EWC

Korea's New Southern Policy: Progress, Problems, and Prospects, July 2020. Korea’s New Southern Policy (NSP) of the Moon Jae-in government is the country’s first diplomatic initiative focused on Southeast Asia and India. Previously, Korea’s Asia initiatives were either Northeast Asia-focused or encompassed all of Asia. The NSP aims to elevate Korea’s ties with Southeast Asia and India to the level of its ties with the United States, China, Russia, and Japan — the four countries that have traditionally been most important to Korea. Despite high levels of economic ties and people-to-people exchanges, Korea’s relations with Southeast Asia and India receive disproportionately less recognition, both within Korea’s foreign policy hierarchy and in the public’s view...

 

EWC

China's Western Opportunities, June 2020. As the starting point for the novel coronavirus, China has faced unprecedented global criticism. Now, however, China is also emerging from the pandemic’s first wave to restart its economy before much of the rest of the world. In tandem, these circumstances have led Beijing to pursue an unusually aggressive diplomatic posture, counterpunching its critics and pressing its economic advantages. However, China’s current approach is unlikely to pay quick dividends in much of the developed world, especially in Western Europe or East Asia. Beijing’s approach is better placed to work in the regions on its western horizon, across the vast sweep of continental Eurasia that runs through parts of South and Central Asia, into the Middle East, and up to Europe’s doorstep...

 

EWC

The Risks of China’s Ambitions in the South Pacific, July 2020. Over the last two decades China has been steadily building its influence in the South Pacific. Many perceive this expansion to be growing at a rate much faster than what could be considered a natural reflection of China’s growing economic and geopolitical clout. This has left many analysts in the West to ask, what is China’s ambition in the South Pacific, and what risks does this create? In the past three years, China’s footprint in the South Pacific has become so large, and its behavior in other parts of the world so much more assertive, that alarm bells have started to sound in capital cities of the South Pacific’s traditional partners...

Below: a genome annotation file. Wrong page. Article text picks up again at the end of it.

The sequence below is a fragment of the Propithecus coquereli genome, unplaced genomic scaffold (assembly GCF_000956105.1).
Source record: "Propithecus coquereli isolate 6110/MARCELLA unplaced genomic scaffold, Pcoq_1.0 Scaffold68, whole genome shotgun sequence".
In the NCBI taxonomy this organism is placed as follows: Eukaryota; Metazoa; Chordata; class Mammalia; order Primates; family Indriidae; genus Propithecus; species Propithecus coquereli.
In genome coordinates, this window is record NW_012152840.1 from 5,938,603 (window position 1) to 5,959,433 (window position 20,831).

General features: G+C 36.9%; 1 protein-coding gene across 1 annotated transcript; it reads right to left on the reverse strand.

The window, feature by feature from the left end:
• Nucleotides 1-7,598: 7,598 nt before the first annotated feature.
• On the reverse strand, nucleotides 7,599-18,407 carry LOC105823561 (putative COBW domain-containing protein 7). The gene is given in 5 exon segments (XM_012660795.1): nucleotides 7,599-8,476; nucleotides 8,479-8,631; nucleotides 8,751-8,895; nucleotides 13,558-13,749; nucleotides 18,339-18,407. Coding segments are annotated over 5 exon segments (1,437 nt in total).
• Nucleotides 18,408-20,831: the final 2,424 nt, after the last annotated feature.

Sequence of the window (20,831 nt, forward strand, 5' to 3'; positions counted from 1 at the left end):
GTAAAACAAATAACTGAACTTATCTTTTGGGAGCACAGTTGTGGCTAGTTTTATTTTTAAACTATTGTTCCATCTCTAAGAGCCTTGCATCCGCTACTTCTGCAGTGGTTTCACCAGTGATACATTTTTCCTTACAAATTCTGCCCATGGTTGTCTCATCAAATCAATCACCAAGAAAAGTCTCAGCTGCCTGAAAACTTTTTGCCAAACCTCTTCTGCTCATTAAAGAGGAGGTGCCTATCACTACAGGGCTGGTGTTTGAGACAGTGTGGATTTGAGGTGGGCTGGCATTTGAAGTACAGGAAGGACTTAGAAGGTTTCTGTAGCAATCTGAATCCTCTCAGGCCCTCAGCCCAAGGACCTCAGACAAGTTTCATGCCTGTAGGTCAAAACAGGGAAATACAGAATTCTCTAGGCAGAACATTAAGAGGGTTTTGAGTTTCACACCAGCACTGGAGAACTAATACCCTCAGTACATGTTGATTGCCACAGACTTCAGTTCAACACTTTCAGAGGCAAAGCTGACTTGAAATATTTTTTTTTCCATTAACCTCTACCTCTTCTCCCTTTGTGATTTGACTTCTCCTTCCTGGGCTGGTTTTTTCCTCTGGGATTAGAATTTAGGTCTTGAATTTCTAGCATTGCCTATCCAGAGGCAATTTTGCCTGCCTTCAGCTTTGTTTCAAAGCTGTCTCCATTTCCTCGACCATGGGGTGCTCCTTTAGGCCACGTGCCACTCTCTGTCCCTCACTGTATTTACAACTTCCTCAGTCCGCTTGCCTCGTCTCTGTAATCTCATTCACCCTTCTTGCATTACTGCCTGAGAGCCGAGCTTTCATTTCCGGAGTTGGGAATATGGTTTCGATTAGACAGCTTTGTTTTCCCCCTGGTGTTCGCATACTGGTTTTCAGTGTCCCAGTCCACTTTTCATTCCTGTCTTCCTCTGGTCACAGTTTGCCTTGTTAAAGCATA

Lowy

China's Deep State: The Communist Party and the Coronavirus, July 2020. The emergence of a new, deadly virus in Wuhan in late December 2019 triggered multiple, cascading crises in China, from a collapse in the economy in early 2020 to a wave of foreign criticism of Beijing’s handling of the outbreak. Equally important, but less examined, has been how the ruling Communist Party managed the emergency — both internally and, once infections began falling in China, overseas — to corral its critics and limit any backlash at home and abroad. Democracies across the world have come under scrutiny over their capacity to enforce lockdowns, protect health systems, and manage their economies through sharp downturns after the virus spread within their borders...

 

Lowy

Demanding the Future: Navigating the Pacific's Youth Bulge, July 2020. In the Pacific Islands region, high population growth has generated a corresponding increase in the number of young people: at least half the region's population is aged under 23.[1] Of all the challenges the region faces, this ‘youth bulge’ will be one of the most significant. It will affect employment, health outcomes, and sustainable urbanisation, as well as peace and security. The impact of COVID-19 will only exacerbate the predicament. The associated political and social pressures are likely to be particularly acute in the most populous Melanesian island states of Papua New Guinea (PNG), Solomon Islands, and Fiji...

 

Lowy

Clean Pipes: Should ISPs Provide a More Secure Internet? July 2020. One of the largest online challenges facing Australia is to provide effective cybersecurity to the majority of internet users who don’t have the skills or resources to defend themselves. This paper explores the concept of ‘Clean Pipes’, which is the idea that internet service providers (ISPs) could provide security services to their customers to deliver a level of default security. The Australian Government looks to be implementing a version of Clean Pipes: on 30 June 2020 the Prime Minister announced a funding commitment to ‘prevent malicious cyber activity from ever reaching millions of Australians across the country by blocking known malicious websites and computer viruses at speed...

 

ASPI